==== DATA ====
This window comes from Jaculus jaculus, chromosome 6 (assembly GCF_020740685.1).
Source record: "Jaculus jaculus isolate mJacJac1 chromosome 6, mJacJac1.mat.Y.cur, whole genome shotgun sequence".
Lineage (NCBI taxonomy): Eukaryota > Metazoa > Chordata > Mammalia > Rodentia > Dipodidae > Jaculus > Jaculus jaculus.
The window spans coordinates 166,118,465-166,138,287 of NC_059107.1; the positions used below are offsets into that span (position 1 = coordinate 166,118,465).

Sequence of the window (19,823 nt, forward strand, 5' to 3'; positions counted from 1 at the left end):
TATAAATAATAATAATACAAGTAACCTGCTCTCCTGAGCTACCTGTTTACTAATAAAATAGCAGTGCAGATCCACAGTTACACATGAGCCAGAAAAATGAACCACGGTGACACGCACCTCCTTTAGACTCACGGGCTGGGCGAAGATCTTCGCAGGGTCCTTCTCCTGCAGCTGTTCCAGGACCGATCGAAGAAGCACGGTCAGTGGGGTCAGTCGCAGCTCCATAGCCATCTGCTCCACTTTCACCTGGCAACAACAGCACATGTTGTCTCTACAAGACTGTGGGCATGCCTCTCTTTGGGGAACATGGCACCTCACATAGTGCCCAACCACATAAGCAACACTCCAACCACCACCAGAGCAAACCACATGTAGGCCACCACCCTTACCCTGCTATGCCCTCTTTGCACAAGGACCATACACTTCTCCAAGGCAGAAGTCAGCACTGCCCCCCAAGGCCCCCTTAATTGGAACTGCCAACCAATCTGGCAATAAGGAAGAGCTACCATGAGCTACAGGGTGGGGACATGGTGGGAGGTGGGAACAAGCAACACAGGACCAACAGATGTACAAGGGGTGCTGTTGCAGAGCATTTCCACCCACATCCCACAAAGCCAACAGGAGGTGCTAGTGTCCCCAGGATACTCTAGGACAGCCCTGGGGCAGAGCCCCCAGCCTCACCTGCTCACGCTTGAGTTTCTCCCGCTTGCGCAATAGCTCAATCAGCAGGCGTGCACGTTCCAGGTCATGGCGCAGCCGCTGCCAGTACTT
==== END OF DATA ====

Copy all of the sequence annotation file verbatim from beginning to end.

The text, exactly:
This window comes from Jaculus jaculus, chromosome 6 (assembly GCF_020740685.1).
Source record: "Jaculus jaculus isolate mJacJac1 chromosome 6, mJacJac1.mat.Y.cur, whole genome shotgun sequence".
Lineage (NCBI taxonomy): Eukaryota > Metazoa > Chordata > Mammalia > Rodentia > Dipodidae > Jaculus > Jaculus jaculus.
The window spans coordinates 166,118,465-166,138,287 of NC_059107.1; the positions used below are offsets into that span (position 1 = coordinate 166,118,465).

Sequence of the window (19,823 nt, forward strand, 5' to 3'; positions counted from 1 at the left end):
TATAAATAATAATAATACAAGTAACCTGCTCTCCTGAGCTACCTGTTTACTAATAAAATAGCAGTGCAGATCCACAGTTACACATGAGCCAGAAAAATGAACCACGGTGACACGCACCTCCTTTAGACTCACGGGCTGGGCGAAGATCTTCGCAGGGTCCTTCTCCTGCAGCTGTTCCAGGACCGATCGAAGAAGCACGGTCAGTGGGGTCAGTCGCAGCTCCATAGCCATCTGCTCCACTTTCACCTGGCAACAACAGCACATGTTGTCTCTACAAGACTGTGGGCATGCCTCTCTTTGGGGAACATGGCACCTCACATAGTGCCCAACCACATAAGCAACACTCCAACCACCACCAGAGCAAACCACATGTAGGCCACCACCCTTACCCTGCTATGCCCTCTTTGCACAAGGACCATACACTTCTCCAAGGCAGAAGTCAGCACTGCCCCCCAAGGCCCCCTTAATTGGAACTGCCAACCAATCTGGCAATAAGGAAGAGCTACCATGAGCTACAGGGTGGGGACATGGTGGGAGGTGGGAACAAGCAACACAGGACCAACAGATGTACAAGGGGTGCTGTTGCAGAGCATTTCCACCCACATCCCACAAAGCCAACAGGAGGTGCTAGTGTCCCCAGGATACTCTAGGACAGCCCTGGGGCAGAGCCCCCAGCCTCACCTGCTCACGCTTGAGTTTCTCCCGCTTGCGCAATAGCTCAATCAGCAGGCGTGCACGTTCCAGGTCATGGCGCAGCCGCTGCCAGTACTT